Other, older problems that long hindered developing countries are now emerging in even the most advanced economies - such as the surge in informality in many parts of the economy, resources lost to transfer pricing, or, after years of low investment, the problem of ageing and inadequate infrastructure.

"Despite this daunting landscape, the default policy regime in most advanced economies has not changed much since a global economic meltdown was averted following the sub-prime crisis of 2007-2008," said UNCTAD.

It continues to be a mixture of quantitative easing, fiscal austerity and market liberalization; the outcomes have been neither sustainable nor inclusive.

Having resisted the austerity route for longer, the recent slowdown of growth in many developing countries, along with attendant debt market pressures, is beginning to encourage some policy makers in that direction.

The heightened sense of economic anxiety has not only stoked a distrustful, and at times xenophobic, politics but a sense of alarm each time interest rates rise by infinitesimally small amounts, currency and equity markets wobble or commodity prices take a dip and there is a growing fear that technological advances, such as robotics, will only work for the few rather than the many.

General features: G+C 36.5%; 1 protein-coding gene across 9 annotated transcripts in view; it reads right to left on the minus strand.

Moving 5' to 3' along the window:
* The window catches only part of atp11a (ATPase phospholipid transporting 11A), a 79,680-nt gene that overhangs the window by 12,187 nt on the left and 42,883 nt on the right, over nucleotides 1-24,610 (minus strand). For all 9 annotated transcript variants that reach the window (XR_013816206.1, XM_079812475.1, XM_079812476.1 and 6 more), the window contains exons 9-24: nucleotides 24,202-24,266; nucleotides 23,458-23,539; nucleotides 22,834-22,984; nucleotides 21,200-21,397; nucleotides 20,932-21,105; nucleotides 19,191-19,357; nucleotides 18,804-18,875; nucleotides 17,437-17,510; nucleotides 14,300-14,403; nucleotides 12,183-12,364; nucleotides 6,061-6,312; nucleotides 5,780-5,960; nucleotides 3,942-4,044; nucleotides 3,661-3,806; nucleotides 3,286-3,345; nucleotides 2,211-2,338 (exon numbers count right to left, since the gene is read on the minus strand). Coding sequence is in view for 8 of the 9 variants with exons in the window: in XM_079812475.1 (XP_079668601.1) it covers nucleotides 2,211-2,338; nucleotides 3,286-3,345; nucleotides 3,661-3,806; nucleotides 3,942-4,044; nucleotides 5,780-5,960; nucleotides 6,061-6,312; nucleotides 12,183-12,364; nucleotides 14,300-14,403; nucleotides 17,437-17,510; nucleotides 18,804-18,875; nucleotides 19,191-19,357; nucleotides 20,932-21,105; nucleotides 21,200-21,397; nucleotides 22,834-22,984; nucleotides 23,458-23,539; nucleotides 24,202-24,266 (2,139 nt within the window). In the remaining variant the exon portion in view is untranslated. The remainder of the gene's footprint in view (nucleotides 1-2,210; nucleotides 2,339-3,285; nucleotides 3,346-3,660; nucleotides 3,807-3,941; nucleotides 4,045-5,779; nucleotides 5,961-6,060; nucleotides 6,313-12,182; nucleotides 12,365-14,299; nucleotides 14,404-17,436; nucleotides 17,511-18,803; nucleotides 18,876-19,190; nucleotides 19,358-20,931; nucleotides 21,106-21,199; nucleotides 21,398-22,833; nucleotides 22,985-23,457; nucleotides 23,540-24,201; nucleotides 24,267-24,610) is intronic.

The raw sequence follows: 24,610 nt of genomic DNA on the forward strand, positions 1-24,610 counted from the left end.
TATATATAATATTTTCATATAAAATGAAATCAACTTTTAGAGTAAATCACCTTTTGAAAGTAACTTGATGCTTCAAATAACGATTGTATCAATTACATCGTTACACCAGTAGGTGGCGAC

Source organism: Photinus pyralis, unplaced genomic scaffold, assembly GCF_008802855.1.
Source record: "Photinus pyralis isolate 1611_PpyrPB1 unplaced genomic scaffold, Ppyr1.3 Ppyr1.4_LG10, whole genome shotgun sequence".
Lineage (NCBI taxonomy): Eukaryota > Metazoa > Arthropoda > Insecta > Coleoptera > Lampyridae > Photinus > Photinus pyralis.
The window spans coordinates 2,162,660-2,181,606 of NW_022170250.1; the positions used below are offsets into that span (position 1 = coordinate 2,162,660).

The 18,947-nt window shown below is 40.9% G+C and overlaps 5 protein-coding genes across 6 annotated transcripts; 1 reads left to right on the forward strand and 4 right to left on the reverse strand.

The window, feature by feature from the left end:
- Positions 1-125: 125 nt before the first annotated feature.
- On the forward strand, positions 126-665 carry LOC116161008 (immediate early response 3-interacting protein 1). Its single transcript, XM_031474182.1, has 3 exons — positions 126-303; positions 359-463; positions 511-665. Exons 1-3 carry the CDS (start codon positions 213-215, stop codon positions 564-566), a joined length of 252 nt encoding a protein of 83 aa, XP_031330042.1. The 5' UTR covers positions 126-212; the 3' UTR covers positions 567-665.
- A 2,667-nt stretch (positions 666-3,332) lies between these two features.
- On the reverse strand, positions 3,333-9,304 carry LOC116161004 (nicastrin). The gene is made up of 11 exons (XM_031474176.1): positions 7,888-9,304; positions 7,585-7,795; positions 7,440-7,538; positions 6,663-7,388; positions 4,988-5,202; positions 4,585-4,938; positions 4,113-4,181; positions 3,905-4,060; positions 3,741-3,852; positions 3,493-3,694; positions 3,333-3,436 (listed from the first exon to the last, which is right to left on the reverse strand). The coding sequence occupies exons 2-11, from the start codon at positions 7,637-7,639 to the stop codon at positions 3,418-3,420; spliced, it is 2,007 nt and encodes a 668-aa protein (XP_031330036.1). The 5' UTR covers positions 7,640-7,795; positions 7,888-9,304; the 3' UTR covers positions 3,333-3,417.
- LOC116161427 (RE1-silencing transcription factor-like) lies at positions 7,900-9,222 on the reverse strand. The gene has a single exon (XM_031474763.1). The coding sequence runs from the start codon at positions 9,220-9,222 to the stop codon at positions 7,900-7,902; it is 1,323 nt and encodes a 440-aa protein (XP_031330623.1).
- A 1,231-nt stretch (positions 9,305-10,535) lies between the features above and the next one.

Quick fixes, from tax cuts to public-private partnerships (PPPs) have been tried, but have failed.

"Rebalancing globalization and exiting this age of anxiety needs more than tinkering around the edges, it needs a profound change in the thinking and policy mix that caused these problems in the first place. It needs a Global New Deal," said UNCTAD.

It noted that an enduring lesson from the original New Deal is the need to establish and nurture a pro-growth, inclusive macroeconomic regime which uses all the levers of aggregate demand not just to absorb under-utilized resources and boost incomes but to raise productivity by supporting structural transformation.

It said that the policy mechanisms are many and vary depending on country conditions and circumstances, but include short-to-medium-term proactive counter-cyclical policies alongside long-term investment in social and physical infrastructure.

They need also to be supported by a bold political and social vision that goes beyond cautious technocratic tinkering.